Feta wrapped in vine leaves from the Moro Cookbook

I have posted recipes from “Moro The Cookbook” by Sam and Sam Clarke before. After Ottolenghi’s “Jerusalem”, this is one of my favourite collection of recipes from the Middle East. As the name “Moro” suggests, the recipes in this cookbook are a Spanish-Islamic fusion dating back to the Moors who came from Morocco and ruled the Iberian peninsula (Spain, Portugal, Andorra, parts of Southern France and Gibraltar) for nearly 700 years.

Given I am a vegetarian, I have probably not used this book to its full capacity but the vegetarian recipes such as Aubergine and red pepper salad with caramelised butter, Carrot and cumin salad with coriander and fatayer that I have tried so far have been spectacular. This recipe is another one of Sam & Sam’s vegetarian gems – the sweet tartness of the orange, the salty-oiliness of the olives and the crispy-gooey-saltiness of the grilled feta are a match made in heaven.

Do give it a try and let me know what you think!

 

Feta, orange salad and bread

Feta, orange salad and bread

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Zucchini bake with olives, sundried tomatoes and feta

A colleague of mine who is a keen gardener and has an allotment, turned up to work one day with what he called “mutant zucchini”,  offering them to anyone interested. I asked him why they were named so and if one should be eating them given they were mutant. Apparently they just grew really rapidly and doubled in size overnight, thus making them mutant. Convinced that I wasn’t going to be eating anything toxic, I brought home 1 giant yellow and 1 giant green zucchini.

That was the easy bit. The hard part was to figure out what to do with them. Zucchini bread maybe – but I didn’t ave the patience or the time  to knead and allow the dough to rise. Zucchini cake – I didn’t think vegetable cakes would go down too well and I would end up with most of the cake in my belly. So I did the usual thing of querying fellow wordpressers for some ideas. Lots of great stuff out there but I settled on this one for proportions http://www.simplyrecipes.com/recipes/zucchini_breakfast_casserole/. As with most recipes, I added my own things to it and removed things I didn’t feel like using.  I served my zucchini bake with a tomato chutney (that I will provide a recipe for) and some rosemary bread (thank you Waitrose!) . Hope you like it.

Zucchni bake with tomato chutney and rosemary bread

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My take on a vegetarian moussaka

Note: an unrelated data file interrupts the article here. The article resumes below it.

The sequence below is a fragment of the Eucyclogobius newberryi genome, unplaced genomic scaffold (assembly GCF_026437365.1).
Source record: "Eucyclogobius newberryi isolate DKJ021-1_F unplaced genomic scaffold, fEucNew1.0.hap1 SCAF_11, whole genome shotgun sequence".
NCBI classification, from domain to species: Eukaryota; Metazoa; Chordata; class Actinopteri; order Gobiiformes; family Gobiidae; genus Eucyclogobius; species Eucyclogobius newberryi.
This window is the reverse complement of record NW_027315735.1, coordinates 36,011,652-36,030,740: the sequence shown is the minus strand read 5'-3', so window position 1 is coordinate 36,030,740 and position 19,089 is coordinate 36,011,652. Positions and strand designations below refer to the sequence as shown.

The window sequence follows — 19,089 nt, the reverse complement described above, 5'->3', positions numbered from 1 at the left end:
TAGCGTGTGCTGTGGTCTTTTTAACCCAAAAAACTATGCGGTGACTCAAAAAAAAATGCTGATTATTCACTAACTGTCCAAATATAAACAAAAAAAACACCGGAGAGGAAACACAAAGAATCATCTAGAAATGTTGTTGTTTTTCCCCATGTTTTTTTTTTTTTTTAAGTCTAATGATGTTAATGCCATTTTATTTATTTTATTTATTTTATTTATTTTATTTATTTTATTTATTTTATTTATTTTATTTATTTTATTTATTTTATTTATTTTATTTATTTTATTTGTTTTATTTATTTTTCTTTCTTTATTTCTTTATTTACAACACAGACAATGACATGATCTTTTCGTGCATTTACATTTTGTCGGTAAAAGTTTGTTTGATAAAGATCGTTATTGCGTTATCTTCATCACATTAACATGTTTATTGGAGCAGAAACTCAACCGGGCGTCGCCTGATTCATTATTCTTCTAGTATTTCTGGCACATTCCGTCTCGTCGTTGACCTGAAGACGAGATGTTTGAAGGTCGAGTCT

Those who have seen “My big fat Greek wedding” might remember the scene when the other kids in school mock Nia Vardalos’ lunch calling it “Mous-ka-ka”. I thought it was hilariously cruel (it’s easy to make me laugh at silly things shall we say). So I decide to run around the house on evening announcing that I was going to make a Vegetarian mous-ka-ka and my partner looked at me like I’d lost it. Clearly, he hasn’t watched the movie.

This Greek dish has forever eluded me as I can’t say I’ve come across any restaurant posing a vegetarian moussaka.So I decided to take matters into my own hands and create one for dinner. First stop – the interwebs. Thanks to my fellow wordpress-ers  or wordpress-ites, I found some rather good recipes. My recipe is mainly inspired by the following two recipes http://www.culinaryadventuresinthekitchen.com/2012/02/08/785/ and http://oolongrouge.wordpress.com/2012/03/04/my-big-fat-vegetarian-moussaka/. I’d made pizza for dinner the day before mousakka Sunday so I decided to salvage some of the leftover vegetables into the dish.

Hope you like it!

Vegetarian moussaka

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Simple spanakopita (Spinach and feta pastry)

Simple dishes can be tasty and not take as much time to make. This is one such recipe. I will admit that I am a bit of a slow cook and my partner has come to accept that if  it is my turn to cook, dinner won’t be served until 8 (if I start at about 6:30 that is). With the spanakopita, we had well and truly finished by 8. Hooray!

I have previously made this pastry with puff pastry sheets and they turn out as well but are on the greasy side. I much prefer the filo pastry sheets where I can control the amount of butter/margarine in the dish. I’m all for fresh vegetables and greens but in this particular recipe, I prefer using frozen spinach as it doesn’t contain as much moisture as its fresh counterpart. Too much moisture will make a soggy pastry so I would squeeze as much water out of the spinach as I could before adding it to the pastry. My favourite part of this pastry is the gooey feta as it comes out of the oven so eat it hot – even if it threatens to burn your tongue.

Spanakopita oozing with sundried tomatoes, spinach and feta

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